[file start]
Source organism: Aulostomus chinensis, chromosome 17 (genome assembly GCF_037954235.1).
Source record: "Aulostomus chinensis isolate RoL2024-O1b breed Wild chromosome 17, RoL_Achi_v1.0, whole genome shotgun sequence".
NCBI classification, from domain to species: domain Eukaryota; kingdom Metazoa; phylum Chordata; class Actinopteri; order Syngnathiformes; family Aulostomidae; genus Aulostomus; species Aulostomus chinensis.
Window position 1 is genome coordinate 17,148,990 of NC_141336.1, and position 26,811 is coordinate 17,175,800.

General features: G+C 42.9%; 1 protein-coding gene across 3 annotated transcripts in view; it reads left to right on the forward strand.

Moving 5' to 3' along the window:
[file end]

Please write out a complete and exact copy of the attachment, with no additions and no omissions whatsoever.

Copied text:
Source organism: Aulostomus chinensis, chromosome 17 (genome assembly GCF_037954235.1).
Source record: "Aulostomus chinensis isolate RoL2024-O1b breed Wild chromosome 17, RoL_Achi_v1.0, whole genome shotgun sequence".
NCBI classification, from domain to species: domain Eukaryota; kingdom Metazoa; phylum Chordata; class Actinopteri; order Syngnathiformes; family Aulostomidae; genus Aulostomus; species Aulostomus chinensis.
Window position 1 is genome coordinate 17,148,990 of NC_141336.1, and position 26,811 is coordinate 17,175,800.

General features: G+C 42.9%; 1 protein-coding gene across 3 annotated transcripts in view; it reads left to right on the forward strand.

Moving 5' to 3' along the window: